Court of Public Opinion
Last Saturday afternoon, 30 minutes before Game 3 of the Eastern Conference finals between the Chicago Bulls and the Miami Heat, NBC telecaster Marv Albert walked onto the court at Miami Arena accompanied by a security guard. The network was nervous about how the public would react to Albert, 53, who three days earlier had been indicted on charges of assaulting and forcibly sodomizing a 41-year-old woman in an Arlington, Va., hotel room on Feb. 12.
Albert, who has been a mainstay at the network since 1977, was eager to keep working and had proclaimed his innocence to NBC Sports president Dick Ebersol. He also declared his innocence publicly, at a May 22 press conference in New York. In a criticism that was more spin than substance, he charged that the Arlington police inquiry had deprived him of due process because he had not been asked to provide his version of events. In fact, targets of investigations often are not interviewed, especially when the police feel they have a strong case. What's remarkable—and laudable—is that investigators conducted a three-month probe of a celebrity and obtained an indictment without any leaks to the press.
While no advertisers withdrew after NBC's announcement that Albert would continue to work the playoffs, many media pundits excoriated the decision, citing the distraction Albert's presence would create and the discomfort viewers might feel welcoming a possible felon into their homes. Fans at the arena, however, didn't react much to Albert's presence, aside from uttering a few catcalls.
The publics apparent reluctance to condemn Albert can be attributed in part to his spritely persona, exhibited during scores of appearances on David Letterman's show, and to his previously scandal-free 34 years as a broadcaster. It may also be a reaction to the media's mistreatment of Dallas Cowboys wide receiver Michael Irvin after he was falsely accused of rape last December. "There was a rush to judgment with Irvin," says television consultant Neal Pilson, a former president of CBS Sports. "He protested his innocence, and, sure enough, it was a fabricated situation. Imagine if they had taken [Albert] off the game because of the accusation, and it turned out there was no truth to it."
View from the Hill
Senior writer Tim Layden testified on May 22 at a hearing called by the Senate Judiciary Subcommittee on Antitrust to examine the college football bowl alliance. His report:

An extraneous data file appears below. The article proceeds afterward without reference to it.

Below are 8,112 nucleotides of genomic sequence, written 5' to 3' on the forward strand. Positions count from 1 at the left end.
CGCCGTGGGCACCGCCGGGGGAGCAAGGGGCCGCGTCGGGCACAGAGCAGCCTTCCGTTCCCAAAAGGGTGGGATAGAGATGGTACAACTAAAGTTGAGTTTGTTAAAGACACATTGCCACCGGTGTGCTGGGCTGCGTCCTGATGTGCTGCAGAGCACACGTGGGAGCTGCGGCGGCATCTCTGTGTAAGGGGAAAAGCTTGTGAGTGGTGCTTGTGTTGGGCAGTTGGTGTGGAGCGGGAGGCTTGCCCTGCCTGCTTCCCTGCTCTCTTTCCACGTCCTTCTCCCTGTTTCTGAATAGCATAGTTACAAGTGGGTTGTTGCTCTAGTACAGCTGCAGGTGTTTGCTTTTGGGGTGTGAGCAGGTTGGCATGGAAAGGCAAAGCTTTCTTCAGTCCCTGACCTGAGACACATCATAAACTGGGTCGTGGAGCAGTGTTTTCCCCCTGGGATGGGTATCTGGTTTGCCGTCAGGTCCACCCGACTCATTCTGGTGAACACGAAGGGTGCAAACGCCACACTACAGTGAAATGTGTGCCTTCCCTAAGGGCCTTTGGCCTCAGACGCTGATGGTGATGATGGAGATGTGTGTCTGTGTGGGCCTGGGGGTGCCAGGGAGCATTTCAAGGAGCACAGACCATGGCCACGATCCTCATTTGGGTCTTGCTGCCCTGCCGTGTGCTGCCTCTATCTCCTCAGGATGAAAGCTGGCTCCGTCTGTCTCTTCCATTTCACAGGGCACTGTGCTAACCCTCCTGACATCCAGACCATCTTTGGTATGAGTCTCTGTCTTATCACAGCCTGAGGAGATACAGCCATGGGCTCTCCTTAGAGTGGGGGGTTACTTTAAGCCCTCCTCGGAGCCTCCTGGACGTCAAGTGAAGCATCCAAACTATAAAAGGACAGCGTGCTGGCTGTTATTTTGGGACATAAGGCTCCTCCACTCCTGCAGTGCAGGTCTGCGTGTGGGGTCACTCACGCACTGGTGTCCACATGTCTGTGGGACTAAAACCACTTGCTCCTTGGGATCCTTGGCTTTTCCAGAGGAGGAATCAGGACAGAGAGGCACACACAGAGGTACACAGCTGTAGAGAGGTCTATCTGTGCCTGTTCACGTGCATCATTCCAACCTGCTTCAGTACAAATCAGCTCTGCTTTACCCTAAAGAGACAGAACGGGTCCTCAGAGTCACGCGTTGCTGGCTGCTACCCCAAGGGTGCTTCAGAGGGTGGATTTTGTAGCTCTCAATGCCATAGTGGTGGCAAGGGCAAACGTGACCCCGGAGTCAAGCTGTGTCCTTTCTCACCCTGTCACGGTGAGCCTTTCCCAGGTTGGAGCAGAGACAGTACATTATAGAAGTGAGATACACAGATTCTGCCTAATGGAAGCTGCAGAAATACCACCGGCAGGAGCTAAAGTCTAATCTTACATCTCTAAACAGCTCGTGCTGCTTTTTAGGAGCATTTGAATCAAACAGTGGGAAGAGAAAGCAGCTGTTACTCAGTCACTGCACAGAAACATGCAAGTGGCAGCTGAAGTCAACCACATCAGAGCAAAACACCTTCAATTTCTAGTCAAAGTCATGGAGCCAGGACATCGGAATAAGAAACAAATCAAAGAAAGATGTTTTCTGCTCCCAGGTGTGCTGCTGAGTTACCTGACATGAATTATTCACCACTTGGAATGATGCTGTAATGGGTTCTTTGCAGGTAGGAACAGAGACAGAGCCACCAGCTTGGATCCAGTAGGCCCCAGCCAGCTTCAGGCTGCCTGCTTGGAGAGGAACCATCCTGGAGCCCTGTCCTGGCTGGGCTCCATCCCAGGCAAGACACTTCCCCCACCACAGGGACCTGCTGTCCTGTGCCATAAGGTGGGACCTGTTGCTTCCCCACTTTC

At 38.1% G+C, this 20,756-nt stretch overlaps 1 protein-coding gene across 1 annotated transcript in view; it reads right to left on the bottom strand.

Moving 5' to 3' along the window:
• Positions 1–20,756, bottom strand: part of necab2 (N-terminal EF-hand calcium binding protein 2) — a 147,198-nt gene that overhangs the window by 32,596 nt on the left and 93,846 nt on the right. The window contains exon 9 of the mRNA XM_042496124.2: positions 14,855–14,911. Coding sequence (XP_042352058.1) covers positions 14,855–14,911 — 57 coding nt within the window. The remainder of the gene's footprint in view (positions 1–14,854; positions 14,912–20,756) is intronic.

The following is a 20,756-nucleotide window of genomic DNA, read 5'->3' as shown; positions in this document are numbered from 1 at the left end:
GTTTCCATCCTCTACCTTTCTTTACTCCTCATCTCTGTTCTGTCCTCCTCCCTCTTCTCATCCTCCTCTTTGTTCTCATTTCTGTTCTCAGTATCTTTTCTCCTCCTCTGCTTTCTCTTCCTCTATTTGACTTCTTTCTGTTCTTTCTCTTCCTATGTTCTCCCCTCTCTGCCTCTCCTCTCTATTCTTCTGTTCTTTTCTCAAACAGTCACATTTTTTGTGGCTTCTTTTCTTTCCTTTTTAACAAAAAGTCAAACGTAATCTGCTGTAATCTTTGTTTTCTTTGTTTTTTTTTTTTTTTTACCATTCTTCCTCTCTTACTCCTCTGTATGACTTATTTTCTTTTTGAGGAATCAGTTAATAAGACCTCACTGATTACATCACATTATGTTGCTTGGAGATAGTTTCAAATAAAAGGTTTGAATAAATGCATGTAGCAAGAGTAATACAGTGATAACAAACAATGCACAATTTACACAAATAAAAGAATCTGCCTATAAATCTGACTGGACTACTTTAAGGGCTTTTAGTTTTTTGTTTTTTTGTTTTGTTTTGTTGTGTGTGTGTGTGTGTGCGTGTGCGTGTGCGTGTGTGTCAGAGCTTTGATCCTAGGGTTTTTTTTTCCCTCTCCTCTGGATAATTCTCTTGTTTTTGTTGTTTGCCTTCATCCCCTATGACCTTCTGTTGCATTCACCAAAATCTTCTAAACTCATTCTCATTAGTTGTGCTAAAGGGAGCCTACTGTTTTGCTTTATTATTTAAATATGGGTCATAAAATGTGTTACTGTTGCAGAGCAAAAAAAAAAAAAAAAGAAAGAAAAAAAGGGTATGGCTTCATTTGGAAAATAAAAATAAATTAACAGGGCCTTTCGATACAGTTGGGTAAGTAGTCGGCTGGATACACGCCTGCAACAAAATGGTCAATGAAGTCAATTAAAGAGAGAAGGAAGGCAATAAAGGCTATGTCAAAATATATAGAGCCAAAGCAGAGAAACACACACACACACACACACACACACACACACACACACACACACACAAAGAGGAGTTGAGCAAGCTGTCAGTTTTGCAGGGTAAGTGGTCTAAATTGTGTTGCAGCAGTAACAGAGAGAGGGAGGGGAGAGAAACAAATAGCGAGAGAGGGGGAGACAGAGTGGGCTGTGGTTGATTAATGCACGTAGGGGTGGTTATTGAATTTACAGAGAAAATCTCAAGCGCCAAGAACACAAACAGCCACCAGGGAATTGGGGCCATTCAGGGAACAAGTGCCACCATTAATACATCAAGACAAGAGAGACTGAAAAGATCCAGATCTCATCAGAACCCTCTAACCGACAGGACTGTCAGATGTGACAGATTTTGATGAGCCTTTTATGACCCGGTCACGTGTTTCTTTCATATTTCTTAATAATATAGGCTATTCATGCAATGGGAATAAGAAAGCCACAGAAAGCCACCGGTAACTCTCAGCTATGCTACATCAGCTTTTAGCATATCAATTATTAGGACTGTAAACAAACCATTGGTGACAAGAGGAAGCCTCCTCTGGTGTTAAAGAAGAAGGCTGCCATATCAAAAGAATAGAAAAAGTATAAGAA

As always on Capitol Hill, the proceedings were marked by partisanship. The first panel of witnesses included four senators from Kentucky, Utah and Wyoming, home states of four Division I-A football teams in the WAC and Conference USA, two leagues badly hurt by their exclusion from the bowl alliance. The alliance awards lucrative automatic bids to the Fiesta, Orange and Sugar bowls to the champions of the Atlantic Coast, Big East, Big 12 and Southeastern conferences and, under certain conditions, independent Notre Dame. Last December, Brigham Young, which won the WAC title and finished the regular season ranked No. 5 on the strength of its 13-1 record, was passed over in favor of No. 7 Penn State (10-2) and No. 6 Nebraska (10-2) for the alliance's two at-large spots. That snub prompted the hearing.
Though the proceedings are unlikely to lead to any serious reform, the Senate is to be commended for at least subjecting the NCAA and the alliance to scrutiny. Taking one of the hotter grillings was NCAA executive director Cedric Dempsey. Sen. Mike DeWine (R., Ohio), the subcommittee chairman, pressed Dempsey on Dempsey s written list of "potential negative effects" of a Division I-A playoff system, including "disruption of student-athletes' academic calendars, lengthening the season, [and] increased pressures to win."
DeWine confronted Dempsey with the obvious rejoinder: Divisions I-AA, II and III have playoffs, why not Division I-A? Flustered, Dempsey suggested that there was "increased intensity at the I-A level," at which point Louisville coach Ron Cooper, who has coached at lower levels, nearly jumped from his seat. In testifying later, Cooper called Dempsey's statement "embarrassing."